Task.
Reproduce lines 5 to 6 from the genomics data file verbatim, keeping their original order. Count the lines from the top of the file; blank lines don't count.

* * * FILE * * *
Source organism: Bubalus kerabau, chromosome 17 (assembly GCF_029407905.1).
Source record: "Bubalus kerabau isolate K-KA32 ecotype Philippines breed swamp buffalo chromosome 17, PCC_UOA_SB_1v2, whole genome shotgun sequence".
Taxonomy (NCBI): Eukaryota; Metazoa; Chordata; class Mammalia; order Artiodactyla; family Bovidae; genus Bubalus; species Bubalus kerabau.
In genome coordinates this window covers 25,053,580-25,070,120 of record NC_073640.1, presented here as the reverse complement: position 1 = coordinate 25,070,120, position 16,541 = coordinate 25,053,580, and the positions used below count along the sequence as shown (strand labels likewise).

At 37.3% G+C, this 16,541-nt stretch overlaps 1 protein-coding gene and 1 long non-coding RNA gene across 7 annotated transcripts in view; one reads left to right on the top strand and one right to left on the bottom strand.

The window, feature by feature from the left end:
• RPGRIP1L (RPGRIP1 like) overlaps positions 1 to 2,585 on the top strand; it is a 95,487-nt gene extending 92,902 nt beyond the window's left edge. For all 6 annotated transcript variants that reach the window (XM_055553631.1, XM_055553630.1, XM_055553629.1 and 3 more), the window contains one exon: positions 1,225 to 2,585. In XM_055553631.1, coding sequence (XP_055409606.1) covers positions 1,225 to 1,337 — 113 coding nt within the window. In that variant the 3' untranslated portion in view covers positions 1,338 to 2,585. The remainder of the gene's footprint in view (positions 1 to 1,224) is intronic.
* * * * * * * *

At 37.3% G+C, this 16,541-nt stretch overlaps 1 protein-coding gene and 1 long non-coding RNA gene across 7 annotated transcripts in view; one reads left to right on the top strand and one right to left on the bottom strand.

The window, feature by feature from the left end: